[picappgallerysingle id=”7840639″]I live in Israel. Yesterday was the Super Bowl. I’m not that into football, but my husband and son are, and I’m originally from Dallas, so a Super Bowl Sunday can’t go by without some sort of recognition. We had the most American food that I could think of for supper (hot dogs and baked beans) and I let my son stay up all night to watch the game with a couple of friends – it started here at 1:30 am.
While that’s all fine and good, why would I bring that up in my blog? Because I was expecting totally different user behavior for The Pet Wiki on Superbowl Sunday than I got. Instead of the number of visitors being down for Sunday, it was up. I had incorrectly assumed that people would be too busy getting their game on to pay any attention to their pets. I guess I was wrong.
What surprises me more than just being high traffic for a Sunday was the fact that I didn’t really do all that much to drive it. I’ve been working at creating internal links on pages to make the pages easier to navigate and to make it more friendly for SEO for the last few days – nothing that would have impacted this past Sunday, and spent very little time on Social Media. I’ve spent more time tweeting other people’s pages than my own. While that may build trust in the long run, which leads to brand loyalty, which leads to traffic, I have no idea what went on this past Sunday.
Even when I look at the pages that got the most traffic, I don’t notice anything strange. If there were a spike in a certain page that could help explain it away, I could understand, but the percentages were still the same for the most popular pages.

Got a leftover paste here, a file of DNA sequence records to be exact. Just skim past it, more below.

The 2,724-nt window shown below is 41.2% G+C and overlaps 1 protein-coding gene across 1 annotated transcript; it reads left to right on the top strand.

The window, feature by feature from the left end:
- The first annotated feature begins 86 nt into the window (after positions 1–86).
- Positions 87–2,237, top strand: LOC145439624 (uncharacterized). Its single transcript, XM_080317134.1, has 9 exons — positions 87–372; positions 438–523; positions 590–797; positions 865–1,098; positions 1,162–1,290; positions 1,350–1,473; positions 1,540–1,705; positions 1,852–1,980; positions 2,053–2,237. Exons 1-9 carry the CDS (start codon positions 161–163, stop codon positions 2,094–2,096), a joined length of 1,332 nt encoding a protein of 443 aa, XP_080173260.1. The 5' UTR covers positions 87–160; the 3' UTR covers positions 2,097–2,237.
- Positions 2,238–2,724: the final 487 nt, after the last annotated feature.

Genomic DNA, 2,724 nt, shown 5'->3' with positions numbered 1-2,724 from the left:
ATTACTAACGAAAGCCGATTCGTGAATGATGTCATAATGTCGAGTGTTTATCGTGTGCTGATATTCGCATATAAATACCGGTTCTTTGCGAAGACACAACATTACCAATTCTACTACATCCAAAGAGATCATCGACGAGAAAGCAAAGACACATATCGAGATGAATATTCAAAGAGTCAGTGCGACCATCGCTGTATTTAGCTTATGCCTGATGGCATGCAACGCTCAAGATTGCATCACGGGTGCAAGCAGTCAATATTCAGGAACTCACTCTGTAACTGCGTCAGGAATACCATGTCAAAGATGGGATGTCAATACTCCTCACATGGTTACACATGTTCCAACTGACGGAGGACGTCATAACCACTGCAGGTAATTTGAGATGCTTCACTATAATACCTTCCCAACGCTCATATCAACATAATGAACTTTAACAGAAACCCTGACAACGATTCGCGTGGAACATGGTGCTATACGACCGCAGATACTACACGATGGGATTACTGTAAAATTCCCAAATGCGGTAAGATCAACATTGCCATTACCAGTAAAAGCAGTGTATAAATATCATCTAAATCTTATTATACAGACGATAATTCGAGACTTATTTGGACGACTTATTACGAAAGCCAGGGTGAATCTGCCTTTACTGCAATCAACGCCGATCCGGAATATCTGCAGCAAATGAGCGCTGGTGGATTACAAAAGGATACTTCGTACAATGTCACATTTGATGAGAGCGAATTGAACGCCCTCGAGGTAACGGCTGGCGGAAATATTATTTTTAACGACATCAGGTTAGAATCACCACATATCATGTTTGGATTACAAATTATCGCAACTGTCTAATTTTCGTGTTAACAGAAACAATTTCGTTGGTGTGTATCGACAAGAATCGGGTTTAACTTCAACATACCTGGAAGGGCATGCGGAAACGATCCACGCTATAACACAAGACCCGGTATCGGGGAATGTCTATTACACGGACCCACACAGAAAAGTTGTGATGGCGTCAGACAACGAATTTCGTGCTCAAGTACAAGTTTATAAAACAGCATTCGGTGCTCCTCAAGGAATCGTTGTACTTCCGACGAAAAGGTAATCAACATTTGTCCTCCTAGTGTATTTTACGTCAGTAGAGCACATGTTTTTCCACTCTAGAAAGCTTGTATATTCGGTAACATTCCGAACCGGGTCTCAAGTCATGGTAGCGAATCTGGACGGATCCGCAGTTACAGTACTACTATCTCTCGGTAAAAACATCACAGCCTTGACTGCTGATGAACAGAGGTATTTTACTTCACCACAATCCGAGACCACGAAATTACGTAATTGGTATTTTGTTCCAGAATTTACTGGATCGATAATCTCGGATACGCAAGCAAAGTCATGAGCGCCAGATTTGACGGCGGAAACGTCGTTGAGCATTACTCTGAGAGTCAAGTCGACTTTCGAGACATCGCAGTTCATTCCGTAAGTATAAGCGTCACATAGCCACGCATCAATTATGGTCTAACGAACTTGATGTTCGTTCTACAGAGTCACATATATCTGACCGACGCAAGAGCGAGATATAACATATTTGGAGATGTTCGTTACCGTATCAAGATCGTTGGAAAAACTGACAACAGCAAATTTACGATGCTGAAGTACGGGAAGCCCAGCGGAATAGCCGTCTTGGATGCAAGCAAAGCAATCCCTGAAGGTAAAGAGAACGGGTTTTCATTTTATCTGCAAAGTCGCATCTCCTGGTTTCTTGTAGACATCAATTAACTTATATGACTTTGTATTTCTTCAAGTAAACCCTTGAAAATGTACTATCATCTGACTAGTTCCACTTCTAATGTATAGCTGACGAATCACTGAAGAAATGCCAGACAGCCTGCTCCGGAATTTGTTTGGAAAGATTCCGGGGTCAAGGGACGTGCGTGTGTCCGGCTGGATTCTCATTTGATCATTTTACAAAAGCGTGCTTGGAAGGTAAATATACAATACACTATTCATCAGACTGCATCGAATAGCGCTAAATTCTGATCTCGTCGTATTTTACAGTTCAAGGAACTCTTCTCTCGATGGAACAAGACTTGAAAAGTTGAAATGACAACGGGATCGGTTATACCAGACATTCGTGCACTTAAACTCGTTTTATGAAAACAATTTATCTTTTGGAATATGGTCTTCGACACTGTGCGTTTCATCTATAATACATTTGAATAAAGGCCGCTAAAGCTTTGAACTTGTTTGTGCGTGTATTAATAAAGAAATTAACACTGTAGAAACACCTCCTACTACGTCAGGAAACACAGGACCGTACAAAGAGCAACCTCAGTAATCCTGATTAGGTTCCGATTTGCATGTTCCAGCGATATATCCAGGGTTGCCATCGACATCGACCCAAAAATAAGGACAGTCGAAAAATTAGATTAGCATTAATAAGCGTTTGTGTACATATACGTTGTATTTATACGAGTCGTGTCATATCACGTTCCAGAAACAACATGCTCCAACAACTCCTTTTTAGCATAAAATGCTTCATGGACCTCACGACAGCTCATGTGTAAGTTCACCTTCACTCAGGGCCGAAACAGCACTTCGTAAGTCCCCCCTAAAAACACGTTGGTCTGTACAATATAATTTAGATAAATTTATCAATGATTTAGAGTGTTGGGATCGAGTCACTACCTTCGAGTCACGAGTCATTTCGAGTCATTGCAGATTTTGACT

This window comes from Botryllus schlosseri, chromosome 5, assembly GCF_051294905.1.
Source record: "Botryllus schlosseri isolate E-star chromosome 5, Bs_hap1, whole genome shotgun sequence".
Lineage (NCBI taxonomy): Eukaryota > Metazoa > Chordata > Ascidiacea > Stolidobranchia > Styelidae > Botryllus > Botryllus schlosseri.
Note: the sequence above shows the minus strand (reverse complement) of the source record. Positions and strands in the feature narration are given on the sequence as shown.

Don’t get me wrong, I like traffic, both explained and unexplained. The problem is that the unexplained type is really hard to reproduce. Since I’m kind of new to the pet content field, maybe I just don’t realize that this is the norm instead of the exception. I know that I was also pleasantly surprised on Thanksgiving to see a growth in traffic. Christmas and New Years were down, as expected.
I take the numbers that I see very seriously. I try to correlate what I do with what effect it has on the site, but sometimes I’m just left wondering.
They say that the job of the future will be in statistical analysis. With the ability to collect so much information, the need for people to make sense of it all will be way up there.
Maybe what I need to learn from this is that football really is a very animalistic sport. Maybe because the Colts are a pet, it made more people think about their pets and they went on the site more. (Sarcasm – I don’t really believe this.) I guess that I’ll wait until next year and check out the numbers again before I draw any conclusions.
What kind of numbers did you see on Super Bowl Sunday? Hopefully better than Peyton’s.